Hi sanchez7. Welcome to the forum. 124 foot pounds is WAY too high for rocker arm nuts and bolts. That's even more then most head bolts call for. You must have looked up the wrong application, or they specified 124 INCH pounds.
For a stripped threaded hole in the head, take one of the other bolts to your favorite auto parts store and ask for a Heli-Coil repair kit for that size bolt. It will include the correct size drill bit, the correct size tap, the inserts, and the inserting tool.
Before you start, use a piece of wire to measure the depth of the hole. After drilling out the hole, use rags and compressed air to remove the chips, then use a magnet to be sure they're all removed. Do the same thing after tapping the hole. Measure the depth of the hole again to be sure no chips are in the bottom that the bolt can butt up against. Install one of the other bolts with its rocker arm, then count the exact number of turns it takes to remove it. Put that bolt back in the same number of turns without the rocker arm. Use a small ruler to measure the distance from the bottom of the bolt head to the surface of the cylinder head. The bolt you're repairing must go in at least that far too. Compare the bolt length you just just measured to the depth of the hole you're repairing. You'll need at least 1/8" more depth for the repaired hole. Drill it a little bit deeper before tapping it if you have to.
Compare the depth of the hole to the length of the insert. It should be at least 1/4" deeper than the insert because the tap is tapered and won't reach all the way to the bottom. The threads you cut with the tap have to be at least as deep as the insert.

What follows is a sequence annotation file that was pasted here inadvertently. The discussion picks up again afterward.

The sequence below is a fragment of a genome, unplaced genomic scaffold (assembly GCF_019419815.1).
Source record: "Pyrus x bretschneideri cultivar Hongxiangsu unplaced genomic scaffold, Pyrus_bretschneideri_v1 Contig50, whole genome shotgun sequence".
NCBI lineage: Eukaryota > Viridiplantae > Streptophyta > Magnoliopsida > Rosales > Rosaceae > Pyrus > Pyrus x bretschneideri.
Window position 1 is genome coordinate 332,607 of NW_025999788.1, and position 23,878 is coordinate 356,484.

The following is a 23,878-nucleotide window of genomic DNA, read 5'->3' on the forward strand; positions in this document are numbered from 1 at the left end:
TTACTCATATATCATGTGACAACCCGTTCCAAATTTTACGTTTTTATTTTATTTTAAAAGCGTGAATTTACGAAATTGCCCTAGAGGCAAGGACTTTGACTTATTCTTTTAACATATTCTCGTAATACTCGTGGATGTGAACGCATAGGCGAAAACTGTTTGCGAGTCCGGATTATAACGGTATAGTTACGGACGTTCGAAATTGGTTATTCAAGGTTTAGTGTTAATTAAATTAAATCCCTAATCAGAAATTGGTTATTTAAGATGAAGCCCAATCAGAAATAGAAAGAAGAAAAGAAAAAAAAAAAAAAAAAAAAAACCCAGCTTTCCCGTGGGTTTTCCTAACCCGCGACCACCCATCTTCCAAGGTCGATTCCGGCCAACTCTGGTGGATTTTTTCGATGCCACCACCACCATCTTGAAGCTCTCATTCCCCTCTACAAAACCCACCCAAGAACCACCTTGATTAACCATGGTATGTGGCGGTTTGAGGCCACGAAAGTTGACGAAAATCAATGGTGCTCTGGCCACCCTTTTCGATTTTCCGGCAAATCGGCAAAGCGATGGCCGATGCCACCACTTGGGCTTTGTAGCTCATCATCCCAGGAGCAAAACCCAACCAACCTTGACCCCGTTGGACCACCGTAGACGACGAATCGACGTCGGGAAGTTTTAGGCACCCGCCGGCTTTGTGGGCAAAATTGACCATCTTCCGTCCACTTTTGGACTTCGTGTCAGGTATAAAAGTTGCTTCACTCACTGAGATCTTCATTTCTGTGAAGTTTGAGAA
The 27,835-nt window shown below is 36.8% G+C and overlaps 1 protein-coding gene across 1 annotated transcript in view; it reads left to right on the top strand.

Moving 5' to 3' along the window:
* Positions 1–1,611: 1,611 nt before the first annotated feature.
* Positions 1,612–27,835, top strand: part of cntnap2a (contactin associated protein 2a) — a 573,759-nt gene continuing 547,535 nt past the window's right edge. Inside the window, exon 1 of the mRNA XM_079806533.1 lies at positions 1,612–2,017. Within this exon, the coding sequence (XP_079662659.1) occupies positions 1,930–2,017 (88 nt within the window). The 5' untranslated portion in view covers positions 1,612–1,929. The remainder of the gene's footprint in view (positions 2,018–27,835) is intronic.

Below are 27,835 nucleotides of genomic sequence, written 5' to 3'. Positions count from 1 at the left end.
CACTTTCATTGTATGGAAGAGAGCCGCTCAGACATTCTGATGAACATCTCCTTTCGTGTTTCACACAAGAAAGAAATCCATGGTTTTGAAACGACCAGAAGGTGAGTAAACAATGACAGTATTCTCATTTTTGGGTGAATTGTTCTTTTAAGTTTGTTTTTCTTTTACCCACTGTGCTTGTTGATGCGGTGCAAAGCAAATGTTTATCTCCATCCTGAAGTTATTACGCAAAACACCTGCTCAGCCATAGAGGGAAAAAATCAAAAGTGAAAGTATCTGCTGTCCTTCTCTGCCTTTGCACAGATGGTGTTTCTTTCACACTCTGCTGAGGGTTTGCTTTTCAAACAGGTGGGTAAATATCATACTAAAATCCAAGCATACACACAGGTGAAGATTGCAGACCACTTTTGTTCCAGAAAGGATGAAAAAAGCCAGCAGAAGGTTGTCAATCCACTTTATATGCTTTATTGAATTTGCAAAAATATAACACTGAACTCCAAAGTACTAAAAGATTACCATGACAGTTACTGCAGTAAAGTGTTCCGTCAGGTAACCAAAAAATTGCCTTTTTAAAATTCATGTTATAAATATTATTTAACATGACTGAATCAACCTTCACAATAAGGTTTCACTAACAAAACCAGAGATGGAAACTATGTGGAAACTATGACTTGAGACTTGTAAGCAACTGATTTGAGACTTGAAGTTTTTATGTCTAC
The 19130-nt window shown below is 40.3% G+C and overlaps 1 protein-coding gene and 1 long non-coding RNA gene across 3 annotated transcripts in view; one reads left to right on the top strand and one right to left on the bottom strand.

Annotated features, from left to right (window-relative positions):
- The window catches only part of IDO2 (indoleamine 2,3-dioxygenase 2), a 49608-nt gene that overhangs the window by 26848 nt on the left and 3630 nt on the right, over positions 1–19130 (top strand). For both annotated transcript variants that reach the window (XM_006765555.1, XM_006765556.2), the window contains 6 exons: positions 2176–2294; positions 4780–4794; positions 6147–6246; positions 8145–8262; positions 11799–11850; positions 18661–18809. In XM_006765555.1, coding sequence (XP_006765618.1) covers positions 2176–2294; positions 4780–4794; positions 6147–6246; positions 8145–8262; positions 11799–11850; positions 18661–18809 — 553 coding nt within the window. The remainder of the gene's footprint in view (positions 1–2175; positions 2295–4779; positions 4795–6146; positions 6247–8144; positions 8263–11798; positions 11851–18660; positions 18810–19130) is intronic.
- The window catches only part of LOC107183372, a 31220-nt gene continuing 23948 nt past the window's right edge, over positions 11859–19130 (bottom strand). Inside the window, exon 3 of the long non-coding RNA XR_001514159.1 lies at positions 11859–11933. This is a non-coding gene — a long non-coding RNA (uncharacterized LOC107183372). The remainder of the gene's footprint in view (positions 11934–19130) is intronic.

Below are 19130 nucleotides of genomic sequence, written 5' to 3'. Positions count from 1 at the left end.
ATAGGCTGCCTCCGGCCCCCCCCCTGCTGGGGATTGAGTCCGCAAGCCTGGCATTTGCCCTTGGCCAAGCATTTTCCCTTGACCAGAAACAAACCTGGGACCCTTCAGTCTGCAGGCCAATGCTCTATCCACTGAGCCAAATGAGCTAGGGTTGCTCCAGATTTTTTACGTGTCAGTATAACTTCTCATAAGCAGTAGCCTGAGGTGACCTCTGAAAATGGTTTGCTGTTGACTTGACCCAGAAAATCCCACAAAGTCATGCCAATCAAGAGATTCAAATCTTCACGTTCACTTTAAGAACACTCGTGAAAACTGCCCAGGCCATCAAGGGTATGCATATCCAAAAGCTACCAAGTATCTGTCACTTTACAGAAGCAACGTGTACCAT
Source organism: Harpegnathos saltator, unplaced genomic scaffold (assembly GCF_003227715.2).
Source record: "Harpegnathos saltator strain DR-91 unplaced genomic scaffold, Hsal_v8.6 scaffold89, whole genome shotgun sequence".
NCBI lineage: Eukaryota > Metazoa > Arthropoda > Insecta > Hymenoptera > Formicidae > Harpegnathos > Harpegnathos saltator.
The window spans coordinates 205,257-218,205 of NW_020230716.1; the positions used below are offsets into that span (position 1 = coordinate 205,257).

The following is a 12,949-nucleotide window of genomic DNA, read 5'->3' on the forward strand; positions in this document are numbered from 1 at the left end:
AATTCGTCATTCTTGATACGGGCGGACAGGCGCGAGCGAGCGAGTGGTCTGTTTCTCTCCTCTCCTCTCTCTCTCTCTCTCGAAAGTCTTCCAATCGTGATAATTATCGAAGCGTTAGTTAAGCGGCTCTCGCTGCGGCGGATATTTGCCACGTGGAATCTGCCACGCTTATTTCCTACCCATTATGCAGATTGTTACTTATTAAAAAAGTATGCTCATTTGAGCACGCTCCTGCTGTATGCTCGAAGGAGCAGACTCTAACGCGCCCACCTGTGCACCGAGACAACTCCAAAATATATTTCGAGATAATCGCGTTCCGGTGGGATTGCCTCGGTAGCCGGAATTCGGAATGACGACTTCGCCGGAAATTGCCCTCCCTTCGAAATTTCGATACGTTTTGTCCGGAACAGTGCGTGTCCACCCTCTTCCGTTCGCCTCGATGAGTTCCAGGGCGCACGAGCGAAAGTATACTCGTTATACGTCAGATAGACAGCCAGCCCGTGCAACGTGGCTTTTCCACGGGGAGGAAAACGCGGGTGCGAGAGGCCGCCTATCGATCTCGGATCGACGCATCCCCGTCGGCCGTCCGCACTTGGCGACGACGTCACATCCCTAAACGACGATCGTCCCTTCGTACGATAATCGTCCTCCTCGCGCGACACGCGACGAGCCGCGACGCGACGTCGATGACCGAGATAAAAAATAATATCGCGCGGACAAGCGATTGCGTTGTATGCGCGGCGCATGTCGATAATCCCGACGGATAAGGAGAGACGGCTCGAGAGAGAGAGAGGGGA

When you wind the insert in, you won't be able to remove it again so be sure you're ready to complete the repair. Also be sure when you're done, the top of the insert must not be sticking up above the hole or it will hold the rocker arm up a little. When you run the bolt all the way in the first time, it will break the tab off that hooked on the inserting tool. That tab could stay in the bottom of the hole which is why the hole has to be at least 1/8" deeper than the bolt goes in. You might be able to retrieve the tab with a stick with a little grease on the end, but don't count on it. Chances are it's there for good unless you tip the engine over!
The center of the the insert is the same thread size and pitch as the original bolt and will be just as strong as the original hole.
Thursday, July 1st, 2010 AT 3:11 PM